I’ve met a lot of people in my few years of traveling and feel like I’ve got more than enough characters to make up a pretty funny novel about meeting them all. I’m a fairly shy, introverted person and it takes a while for me to talk a lot and be open with people, but I’m very easy going and so I think I listen to other people well. I think this is why I’ve been able to collect so many stories of meeting so many strange people. Even if they’re horribly strange or offensive, I usually hear them out and never get too worked up.
Despite how jaded and cynical I feel about some things, I think that this probably represents some naïve hope for humanity within me. An inherent trust in people. Surely this guy can’t be as crazy as I think he is, I’ll just let him keep talking until he redeems himself. Or maybe I’m wrong in that, maybe it’s the opposite – that I don’t care enough about them to get angry and disagree with them – that would require emotional investment in the encounter, but they’re not worth getting worked up about.
Sometimes I’ll continue talking to them and ask them questions, or keep hanging out with them again and again even if I don’t like it very much, just to see how deep the rabbit hole goes. Oh, that’s very interesting that you think the world is only 6,000 years old, what do you make of things like dinosaurs or the grand canyon? Or: Please, kindly explain your hatred of these different nationalities to me again, I couldn’t quite follow.I don’t know why I continue to put myself in these situations even if I know they’re going to be miserable, perhaps it’s due to complacency or an overwhelming need to be polite and not offend them, maybe this is why I so often find myself in uncomfortable scenarios. But at least I get plenty of good stories out of it.
I’m often not sure what my journal writing is (handwritten journal) – whether it’s a collection of places I’ve been, things I’ve done, a personal diary, or something else, but I think what amuses me most rereading what I’ve written before is remembering the weirdos I’ve met along my way.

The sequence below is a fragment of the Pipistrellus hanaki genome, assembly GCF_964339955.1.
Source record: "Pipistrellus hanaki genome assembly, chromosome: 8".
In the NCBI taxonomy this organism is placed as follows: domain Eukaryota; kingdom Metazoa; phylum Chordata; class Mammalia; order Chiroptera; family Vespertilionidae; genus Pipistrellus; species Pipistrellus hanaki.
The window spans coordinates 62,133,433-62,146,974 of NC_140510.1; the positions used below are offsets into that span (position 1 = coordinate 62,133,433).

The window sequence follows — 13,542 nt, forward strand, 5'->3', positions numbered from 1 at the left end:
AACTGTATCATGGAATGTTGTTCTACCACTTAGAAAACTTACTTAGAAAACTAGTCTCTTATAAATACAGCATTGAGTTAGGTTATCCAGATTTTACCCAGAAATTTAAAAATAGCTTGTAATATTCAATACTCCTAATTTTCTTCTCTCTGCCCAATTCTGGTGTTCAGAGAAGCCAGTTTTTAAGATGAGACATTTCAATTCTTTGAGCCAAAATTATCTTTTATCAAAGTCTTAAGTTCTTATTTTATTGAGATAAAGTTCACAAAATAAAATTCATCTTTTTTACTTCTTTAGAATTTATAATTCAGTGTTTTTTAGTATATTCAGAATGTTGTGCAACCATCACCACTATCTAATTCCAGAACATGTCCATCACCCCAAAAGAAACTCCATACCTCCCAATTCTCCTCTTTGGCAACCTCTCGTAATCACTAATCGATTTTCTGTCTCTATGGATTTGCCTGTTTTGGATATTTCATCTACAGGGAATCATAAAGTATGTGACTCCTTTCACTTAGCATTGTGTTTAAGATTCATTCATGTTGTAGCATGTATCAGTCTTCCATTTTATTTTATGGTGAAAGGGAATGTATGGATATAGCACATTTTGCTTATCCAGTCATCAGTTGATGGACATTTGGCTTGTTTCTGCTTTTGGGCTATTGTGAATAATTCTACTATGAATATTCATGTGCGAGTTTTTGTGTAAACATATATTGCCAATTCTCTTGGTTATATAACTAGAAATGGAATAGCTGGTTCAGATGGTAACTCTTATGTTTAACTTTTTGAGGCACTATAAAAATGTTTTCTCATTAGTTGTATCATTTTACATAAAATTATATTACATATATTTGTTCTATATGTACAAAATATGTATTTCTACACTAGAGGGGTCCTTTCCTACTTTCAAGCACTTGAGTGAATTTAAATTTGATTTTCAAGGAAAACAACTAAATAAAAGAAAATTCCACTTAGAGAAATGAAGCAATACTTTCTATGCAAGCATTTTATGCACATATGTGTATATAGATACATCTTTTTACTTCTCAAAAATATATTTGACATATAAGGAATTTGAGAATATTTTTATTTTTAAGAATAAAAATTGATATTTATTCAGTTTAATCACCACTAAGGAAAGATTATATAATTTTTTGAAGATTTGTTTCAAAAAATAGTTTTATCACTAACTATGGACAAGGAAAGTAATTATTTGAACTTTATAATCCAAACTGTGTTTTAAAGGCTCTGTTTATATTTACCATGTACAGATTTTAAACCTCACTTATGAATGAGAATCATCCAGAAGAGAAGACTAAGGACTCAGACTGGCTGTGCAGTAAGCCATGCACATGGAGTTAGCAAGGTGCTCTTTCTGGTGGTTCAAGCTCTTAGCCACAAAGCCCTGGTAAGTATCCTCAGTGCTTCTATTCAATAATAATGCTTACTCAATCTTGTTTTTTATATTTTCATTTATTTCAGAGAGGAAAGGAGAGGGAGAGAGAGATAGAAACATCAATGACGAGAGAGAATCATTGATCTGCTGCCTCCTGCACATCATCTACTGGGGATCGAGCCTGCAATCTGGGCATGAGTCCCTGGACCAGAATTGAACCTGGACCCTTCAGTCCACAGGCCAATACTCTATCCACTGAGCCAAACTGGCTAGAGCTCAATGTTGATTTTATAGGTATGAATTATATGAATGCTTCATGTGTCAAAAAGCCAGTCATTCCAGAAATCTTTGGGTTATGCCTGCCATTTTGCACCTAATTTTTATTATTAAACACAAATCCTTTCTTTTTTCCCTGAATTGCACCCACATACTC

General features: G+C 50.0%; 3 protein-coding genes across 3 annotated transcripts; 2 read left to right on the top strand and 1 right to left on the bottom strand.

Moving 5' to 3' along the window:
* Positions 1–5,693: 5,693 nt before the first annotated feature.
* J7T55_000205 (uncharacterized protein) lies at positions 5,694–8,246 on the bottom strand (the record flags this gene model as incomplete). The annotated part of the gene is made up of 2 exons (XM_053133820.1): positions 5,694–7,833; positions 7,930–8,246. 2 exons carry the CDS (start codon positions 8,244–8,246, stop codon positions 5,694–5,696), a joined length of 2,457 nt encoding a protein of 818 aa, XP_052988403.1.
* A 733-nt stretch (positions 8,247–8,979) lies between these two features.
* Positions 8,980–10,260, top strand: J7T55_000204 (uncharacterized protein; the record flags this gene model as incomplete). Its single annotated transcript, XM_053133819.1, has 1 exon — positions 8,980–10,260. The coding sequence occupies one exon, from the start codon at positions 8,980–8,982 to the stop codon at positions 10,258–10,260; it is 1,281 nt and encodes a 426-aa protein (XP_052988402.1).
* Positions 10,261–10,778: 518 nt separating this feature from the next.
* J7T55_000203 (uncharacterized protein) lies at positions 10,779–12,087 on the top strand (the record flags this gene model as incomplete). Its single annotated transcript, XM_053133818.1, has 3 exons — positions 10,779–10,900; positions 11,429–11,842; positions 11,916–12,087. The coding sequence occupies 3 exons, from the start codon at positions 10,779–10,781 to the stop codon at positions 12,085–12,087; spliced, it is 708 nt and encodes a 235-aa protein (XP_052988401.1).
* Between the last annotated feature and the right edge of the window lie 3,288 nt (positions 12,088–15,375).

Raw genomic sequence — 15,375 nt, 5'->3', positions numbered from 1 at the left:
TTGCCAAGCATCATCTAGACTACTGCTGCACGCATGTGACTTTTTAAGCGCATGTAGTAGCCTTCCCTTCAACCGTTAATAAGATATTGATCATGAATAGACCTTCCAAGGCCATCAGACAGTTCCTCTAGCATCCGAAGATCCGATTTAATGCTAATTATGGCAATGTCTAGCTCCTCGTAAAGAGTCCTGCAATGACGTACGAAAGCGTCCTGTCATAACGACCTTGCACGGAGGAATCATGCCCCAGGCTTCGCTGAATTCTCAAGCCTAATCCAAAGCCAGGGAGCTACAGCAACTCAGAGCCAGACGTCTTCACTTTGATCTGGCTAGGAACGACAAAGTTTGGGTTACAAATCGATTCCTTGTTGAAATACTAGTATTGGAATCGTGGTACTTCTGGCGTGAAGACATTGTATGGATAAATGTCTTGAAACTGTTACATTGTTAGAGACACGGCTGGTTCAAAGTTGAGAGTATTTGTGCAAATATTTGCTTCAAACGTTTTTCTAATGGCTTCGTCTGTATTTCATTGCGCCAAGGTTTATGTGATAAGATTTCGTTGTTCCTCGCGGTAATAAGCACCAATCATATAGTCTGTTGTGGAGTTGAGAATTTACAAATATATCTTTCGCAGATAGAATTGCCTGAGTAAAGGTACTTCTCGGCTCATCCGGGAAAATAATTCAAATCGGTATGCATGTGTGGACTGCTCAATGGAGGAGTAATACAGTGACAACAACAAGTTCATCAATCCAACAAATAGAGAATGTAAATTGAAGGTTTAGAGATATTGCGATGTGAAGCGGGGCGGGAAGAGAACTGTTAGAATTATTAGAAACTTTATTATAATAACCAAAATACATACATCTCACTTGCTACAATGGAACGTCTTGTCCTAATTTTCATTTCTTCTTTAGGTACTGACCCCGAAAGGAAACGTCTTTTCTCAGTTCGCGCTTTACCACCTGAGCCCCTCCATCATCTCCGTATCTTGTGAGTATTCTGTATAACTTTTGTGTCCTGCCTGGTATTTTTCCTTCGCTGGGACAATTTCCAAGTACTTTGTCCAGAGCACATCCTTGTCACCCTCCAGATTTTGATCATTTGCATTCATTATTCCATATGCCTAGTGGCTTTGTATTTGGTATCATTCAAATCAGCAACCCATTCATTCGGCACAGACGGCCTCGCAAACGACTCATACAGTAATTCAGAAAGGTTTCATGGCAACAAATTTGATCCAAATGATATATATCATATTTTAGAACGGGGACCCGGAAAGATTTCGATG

One of these strange characters about whom I don’t believe I’ve written on my blog before is Mark the Artist. God, was he ever a nut. I met him when I was traveling through the Balkans with Matt the Canadian in the fall of 2010. It was mid November, and we checked in to the Sunny Lake Hostel in Ohrid, Macedonia. We looked around the hostel to see what was going on. It was empty except for a small, older man who was sitting on the balcony, chain smoking cigarettes and smoking each one all the way down to the filter. Here is a man who has smoked quite a bit of cotton, we thought to ourselves.
We got talking to him, you know, the usual hostel talk. Where are you from, how long are you on the road, where have you been, where’s next for you, why did you take off, what are you going to do when you go back, etc. It turned out he was from Milwaukee and had been on the road for about 3 years. He had been in the Marines, but had suffered some sort of injury where his nerve endings were all screwed up and he couldn’t really walk or stand around very much at all. So he was living on his military disability money, living in various places for a few months at a time, and moving on to the next place, living there cheaply and moving on again. Mark lives in all these places but since he can’t really walk around, he just smokes all day. Sits in the hostels, downloading movies and slowing down the internet connection for everyone.
He’d been a private investigator for a number of years. His nickname: The Shark. Because whenever they needed someone really good, they sent him in, and nobody knew about him and he was vicious. Would be undercover in a company, learning all their secrets and ratting them out, and nobody would know. The Shark.
He always told us he was a lethal weapon from his days in the Marines. Told us a story about how when he had first started traveling he was at a bar in Mexico and someone in line for the bathroom didn’t like him and pulled a knife on him, so Mark put him in a hold that immobilized him and could have snapped his neck if he so wished, but he wasn’t angry at the guy, he just wanted to have a peaceful evening. The bouncers took them both outside and made the one guy leave, but they let Mark back in because they could tell from the way he had fought the man that he wasn’t aggressive.